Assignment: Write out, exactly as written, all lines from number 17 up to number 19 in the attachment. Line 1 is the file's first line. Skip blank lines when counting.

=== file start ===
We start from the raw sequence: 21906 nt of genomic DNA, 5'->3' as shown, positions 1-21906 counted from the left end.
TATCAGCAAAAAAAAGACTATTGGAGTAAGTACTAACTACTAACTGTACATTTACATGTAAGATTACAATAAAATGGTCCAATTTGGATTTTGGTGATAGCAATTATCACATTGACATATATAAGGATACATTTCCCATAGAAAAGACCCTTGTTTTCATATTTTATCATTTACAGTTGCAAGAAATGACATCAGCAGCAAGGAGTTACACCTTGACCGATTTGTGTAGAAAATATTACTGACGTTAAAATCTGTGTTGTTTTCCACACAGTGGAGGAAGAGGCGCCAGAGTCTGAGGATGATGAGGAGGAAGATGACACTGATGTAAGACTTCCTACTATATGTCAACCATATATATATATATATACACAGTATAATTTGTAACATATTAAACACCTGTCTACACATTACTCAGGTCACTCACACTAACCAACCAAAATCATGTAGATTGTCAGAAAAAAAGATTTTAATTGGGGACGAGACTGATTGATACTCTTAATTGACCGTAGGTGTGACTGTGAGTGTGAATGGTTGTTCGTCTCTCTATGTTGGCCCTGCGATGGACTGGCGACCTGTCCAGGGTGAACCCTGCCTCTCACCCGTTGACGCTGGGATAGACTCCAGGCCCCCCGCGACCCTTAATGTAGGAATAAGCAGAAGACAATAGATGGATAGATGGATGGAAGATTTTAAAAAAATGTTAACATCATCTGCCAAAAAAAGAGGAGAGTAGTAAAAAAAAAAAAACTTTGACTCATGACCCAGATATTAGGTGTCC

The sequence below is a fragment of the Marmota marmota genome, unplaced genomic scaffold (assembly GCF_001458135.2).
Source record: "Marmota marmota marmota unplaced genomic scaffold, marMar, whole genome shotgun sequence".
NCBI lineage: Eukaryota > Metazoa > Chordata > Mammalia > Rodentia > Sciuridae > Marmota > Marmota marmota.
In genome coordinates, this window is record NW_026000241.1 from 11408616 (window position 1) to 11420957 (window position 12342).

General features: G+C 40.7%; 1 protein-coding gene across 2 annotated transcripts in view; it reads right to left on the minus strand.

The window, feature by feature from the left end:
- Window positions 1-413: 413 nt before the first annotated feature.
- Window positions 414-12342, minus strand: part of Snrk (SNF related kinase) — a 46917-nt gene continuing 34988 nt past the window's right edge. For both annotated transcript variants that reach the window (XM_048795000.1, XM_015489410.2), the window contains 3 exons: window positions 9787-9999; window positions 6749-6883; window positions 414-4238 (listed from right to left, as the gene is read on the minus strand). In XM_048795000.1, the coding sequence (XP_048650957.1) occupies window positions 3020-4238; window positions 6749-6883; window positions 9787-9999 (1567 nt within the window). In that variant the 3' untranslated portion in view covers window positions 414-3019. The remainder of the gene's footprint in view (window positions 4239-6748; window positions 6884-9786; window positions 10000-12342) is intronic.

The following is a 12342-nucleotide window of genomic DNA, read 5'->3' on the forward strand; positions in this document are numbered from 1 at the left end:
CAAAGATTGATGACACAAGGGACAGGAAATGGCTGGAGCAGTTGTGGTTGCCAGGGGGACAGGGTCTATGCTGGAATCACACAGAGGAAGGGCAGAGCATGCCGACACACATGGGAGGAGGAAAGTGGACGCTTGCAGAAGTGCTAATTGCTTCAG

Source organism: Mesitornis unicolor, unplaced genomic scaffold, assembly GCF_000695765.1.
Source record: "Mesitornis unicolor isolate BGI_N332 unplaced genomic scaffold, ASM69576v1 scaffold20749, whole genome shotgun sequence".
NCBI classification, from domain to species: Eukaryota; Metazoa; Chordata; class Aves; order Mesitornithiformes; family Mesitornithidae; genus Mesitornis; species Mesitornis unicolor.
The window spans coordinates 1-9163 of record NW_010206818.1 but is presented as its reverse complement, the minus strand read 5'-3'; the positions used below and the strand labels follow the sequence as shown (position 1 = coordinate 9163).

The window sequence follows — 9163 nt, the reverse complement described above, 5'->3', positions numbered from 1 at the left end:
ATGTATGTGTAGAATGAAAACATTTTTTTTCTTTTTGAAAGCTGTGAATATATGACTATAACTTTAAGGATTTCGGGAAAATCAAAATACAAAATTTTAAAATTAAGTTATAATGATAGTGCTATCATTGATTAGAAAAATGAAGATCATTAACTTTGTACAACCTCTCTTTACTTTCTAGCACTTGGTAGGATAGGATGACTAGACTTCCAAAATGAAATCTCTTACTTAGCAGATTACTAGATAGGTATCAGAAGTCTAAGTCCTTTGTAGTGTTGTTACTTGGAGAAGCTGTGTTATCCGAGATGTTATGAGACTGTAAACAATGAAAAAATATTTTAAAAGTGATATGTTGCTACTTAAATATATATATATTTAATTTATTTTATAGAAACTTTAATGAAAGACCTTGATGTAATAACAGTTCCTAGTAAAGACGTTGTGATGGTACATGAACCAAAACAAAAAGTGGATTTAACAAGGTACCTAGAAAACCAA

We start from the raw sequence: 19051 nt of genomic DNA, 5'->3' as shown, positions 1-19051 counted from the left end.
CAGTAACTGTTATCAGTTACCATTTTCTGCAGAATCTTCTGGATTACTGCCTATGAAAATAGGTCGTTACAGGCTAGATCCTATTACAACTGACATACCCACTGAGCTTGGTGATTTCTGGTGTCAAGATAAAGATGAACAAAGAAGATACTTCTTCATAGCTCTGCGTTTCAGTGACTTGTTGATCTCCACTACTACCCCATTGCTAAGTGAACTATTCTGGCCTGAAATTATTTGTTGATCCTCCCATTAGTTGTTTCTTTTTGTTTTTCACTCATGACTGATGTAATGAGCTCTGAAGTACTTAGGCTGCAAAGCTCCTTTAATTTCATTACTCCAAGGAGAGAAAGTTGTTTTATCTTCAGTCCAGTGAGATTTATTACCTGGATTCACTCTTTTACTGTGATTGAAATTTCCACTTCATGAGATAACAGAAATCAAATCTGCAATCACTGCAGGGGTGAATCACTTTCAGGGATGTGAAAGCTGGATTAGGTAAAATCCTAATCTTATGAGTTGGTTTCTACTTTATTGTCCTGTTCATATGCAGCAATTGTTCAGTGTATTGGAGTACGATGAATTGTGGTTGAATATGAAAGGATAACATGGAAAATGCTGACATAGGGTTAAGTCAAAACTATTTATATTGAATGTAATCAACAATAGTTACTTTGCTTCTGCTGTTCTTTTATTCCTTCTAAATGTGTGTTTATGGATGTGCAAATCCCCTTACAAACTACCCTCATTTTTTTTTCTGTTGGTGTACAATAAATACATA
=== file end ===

The window sequence follows — 9163 nt, the reverse complement described above, 5'->3', positions numbered from 1 at the left end:
ATGTATGTGTAGAATGAAAACATTTTTTTTCTTTTTGAAAGCTGTGAATATATGACTATAACTTTAAGGATTTCGGGAAAATCAAAATACAAAATTTTAAAATTAAGTTATAATGATAGTGCTATCATTGATTAGAAAAATGAAGATCATTAACTTTGTACAACCTCTCTTTACTTTCTAGCACTTGGTAGGATAGGATGACTAGACTTCCAAAATGAAATCTCTTACTTAGCAGATTACTAGATAGGTATCAGAAGTCTAAGTCCTTTGTAGTGTTGTTACTTGGAGAAGCTGTGTTATCCGAGATGTTATGAGACTGTAAACAATGAAAAAATATTTTAAAAGTGATATGTTGCTACTTAAATATATATATATTTAATTTATTTTATAGAAACTTTAATGAAAGACCTTGATGTAATAACAGTTCCTAGTAAAGACGTTGTGATGGTACATGAACCAAAACAAAAAGTGGATTTAACAAGGTACCTAGAAAACCAA

We start from the raw sequence: 19051 nt of genomic DNA, 5'->3' as shown, positions 1-19051 counted from the left end.